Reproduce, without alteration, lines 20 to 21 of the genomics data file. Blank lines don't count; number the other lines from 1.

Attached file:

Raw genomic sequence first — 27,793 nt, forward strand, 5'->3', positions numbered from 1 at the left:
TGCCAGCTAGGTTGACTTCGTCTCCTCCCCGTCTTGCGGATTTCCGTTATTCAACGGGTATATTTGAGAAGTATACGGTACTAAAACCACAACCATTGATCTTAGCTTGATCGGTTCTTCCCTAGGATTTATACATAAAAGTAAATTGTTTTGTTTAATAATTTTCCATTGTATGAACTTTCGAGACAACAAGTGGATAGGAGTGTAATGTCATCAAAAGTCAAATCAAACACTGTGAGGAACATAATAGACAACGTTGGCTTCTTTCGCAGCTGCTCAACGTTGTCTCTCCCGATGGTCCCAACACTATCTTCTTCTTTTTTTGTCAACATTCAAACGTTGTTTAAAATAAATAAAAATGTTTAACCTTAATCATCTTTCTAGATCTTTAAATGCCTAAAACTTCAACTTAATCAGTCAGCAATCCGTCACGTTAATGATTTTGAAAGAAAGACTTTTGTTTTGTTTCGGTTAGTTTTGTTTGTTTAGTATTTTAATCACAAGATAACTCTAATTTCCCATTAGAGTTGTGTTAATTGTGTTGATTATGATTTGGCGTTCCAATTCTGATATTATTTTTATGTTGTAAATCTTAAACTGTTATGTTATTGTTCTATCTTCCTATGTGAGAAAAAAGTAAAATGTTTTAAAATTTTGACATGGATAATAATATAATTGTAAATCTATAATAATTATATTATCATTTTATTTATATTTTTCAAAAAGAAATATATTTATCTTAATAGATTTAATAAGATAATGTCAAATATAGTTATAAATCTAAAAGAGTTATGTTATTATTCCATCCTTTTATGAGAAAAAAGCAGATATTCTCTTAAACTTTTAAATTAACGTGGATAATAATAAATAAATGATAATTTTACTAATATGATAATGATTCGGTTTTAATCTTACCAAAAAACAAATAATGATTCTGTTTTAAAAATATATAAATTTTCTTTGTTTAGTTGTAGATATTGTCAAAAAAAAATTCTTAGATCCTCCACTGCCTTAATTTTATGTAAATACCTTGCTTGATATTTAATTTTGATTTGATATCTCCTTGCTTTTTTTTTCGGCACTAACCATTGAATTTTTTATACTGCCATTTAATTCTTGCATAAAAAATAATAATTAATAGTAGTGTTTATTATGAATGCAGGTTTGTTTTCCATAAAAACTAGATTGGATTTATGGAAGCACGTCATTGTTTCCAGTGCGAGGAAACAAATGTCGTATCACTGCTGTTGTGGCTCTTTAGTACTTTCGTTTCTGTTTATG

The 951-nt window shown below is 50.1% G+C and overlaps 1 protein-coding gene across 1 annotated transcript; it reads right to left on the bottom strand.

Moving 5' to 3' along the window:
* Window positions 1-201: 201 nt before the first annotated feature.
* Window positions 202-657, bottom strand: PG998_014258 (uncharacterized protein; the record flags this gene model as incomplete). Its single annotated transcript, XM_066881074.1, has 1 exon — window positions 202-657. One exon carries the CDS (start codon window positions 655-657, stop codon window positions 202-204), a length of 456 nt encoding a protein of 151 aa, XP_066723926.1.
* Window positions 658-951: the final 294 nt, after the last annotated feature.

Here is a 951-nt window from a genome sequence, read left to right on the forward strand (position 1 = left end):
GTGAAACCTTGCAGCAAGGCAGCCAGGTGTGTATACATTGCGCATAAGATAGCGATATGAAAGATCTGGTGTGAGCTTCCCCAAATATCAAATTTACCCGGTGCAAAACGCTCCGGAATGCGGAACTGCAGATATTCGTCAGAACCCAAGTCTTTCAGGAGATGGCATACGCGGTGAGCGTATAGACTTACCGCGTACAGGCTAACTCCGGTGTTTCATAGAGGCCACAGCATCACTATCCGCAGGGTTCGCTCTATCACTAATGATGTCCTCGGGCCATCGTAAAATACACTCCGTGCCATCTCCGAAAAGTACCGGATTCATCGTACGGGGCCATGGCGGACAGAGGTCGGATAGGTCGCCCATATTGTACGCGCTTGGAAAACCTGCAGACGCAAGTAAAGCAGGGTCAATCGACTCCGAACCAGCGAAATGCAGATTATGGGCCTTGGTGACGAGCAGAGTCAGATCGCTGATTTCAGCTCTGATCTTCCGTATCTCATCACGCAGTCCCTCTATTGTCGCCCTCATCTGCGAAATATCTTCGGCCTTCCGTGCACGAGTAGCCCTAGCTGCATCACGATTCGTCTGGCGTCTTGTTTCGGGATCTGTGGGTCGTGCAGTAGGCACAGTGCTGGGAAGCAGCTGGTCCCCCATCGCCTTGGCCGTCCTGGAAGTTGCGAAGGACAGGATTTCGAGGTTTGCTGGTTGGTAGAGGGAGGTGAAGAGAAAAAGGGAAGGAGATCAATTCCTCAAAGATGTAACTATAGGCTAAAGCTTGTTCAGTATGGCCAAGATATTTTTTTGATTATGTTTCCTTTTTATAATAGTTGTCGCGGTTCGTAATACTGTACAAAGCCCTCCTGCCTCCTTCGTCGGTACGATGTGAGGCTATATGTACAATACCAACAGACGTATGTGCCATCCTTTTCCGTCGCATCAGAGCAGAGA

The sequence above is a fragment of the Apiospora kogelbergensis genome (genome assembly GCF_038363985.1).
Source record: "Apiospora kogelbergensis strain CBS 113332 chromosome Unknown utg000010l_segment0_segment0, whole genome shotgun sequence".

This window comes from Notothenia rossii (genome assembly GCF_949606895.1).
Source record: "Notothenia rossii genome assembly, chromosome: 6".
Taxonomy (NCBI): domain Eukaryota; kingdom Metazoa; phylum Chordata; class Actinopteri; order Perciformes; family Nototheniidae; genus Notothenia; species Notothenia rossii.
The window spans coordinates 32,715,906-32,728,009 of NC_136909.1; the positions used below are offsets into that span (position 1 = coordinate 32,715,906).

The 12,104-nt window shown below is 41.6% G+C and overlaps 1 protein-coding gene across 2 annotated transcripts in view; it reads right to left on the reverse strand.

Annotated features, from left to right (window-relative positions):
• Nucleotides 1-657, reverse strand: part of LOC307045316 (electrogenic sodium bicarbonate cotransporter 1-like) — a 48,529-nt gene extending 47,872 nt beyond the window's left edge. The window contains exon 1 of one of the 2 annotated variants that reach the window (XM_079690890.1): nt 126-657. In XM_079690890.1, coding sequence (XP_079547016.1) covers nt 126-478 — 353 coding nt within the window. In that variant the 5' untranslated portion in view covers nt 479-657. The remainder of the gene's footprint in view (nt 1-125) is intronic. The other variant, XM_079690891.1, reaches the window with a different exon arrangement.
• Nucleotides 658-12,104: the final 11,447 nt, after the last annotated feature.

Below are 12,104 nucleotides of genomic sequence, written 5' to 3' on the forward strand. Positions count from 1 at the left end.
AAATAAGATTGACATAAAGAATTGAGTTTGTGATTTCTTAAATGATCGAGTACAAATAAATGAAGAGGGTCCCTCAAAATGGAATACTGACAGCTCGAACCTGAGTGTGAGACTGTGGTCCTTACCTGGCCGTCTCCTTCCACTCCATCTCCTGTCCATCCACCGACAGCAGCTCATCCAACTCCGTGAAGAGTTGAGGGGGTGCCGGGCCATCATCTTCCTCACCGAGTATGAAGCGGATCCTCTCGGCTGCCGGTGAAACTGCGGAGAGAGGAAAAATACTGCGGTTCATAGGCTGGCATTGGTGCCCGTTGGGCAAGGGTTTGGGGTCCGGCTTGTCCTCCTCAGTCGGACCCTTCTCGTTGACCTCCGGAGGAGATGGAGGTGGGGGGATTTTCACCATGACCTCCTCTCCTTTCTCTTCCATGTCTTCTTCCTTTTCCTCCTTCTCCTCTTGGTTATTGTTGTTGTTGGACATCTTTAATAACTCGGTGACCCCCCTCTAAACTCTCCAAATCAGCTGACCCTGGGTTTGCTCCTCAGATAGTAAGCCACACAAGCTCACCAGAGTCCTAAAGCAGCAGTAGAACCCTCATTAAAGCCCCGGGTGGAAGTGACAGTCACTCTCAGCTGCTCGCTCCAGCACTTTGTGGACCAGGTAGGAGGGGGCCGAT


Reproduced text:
Below are 12,104 nucleotides of genomic sequence, written 5' to 3' on the forward strand. Positions count from 1 at the left end.
AAATAAGATTGACATAAAGAATTGAGTTTGTGATTTCTTAAATGATCGAGTACAAATAAATGAAGAGGGTCCCTCAAAATGGAATACTGACAGCTCGAACCTGAGTGTGAGACTGTGGTCCTTACCTGGCCGTCTCCTTCCACTCCATCTCCTGTCCATCCACCGACAGCAGCTCATCCAACTCCGTGAAGAGTTGAGGGGGTGCCGGGCCATCATCTTCCTCACCGAGTATGAAGCGGATCCTCTCGGCTGCCGGTGAAACTGCGGAGAGAGGAAAAATACTGCGGTTCATAGGCTGGCATTGGTGCCCGTTGGGCAAGGGTTTGGGGTCCGGCTTGTCCTCCTCAGTCGGACCCTTCTCGTTGACCTCCGGAGGAGATGGAGGTGGGGGGATTTTCACCATGACCTCCTCTCCTTTCTCTTCCATGTCTTCTTCCTTTTCCTCCTTCTCCTCTTGGTTATTGTTGTTGTTGGACATCTTTAATAACTCGGTGACCCCCCTCTAAACTCTCCAAATCAGCTGACCCTGGGTTTGCTCCTCAGATAGTAAGCCACACAAGCTCACCAGAGTCCTAAAGCAGCAGTAGAACCCTCATTAAAGCCCCGGGTGGAAGTGACAGTCACTCTCAGCTGCTCGCTCCAGCACTTTGTGGACCAGGTAGGAGGGGGCCGAT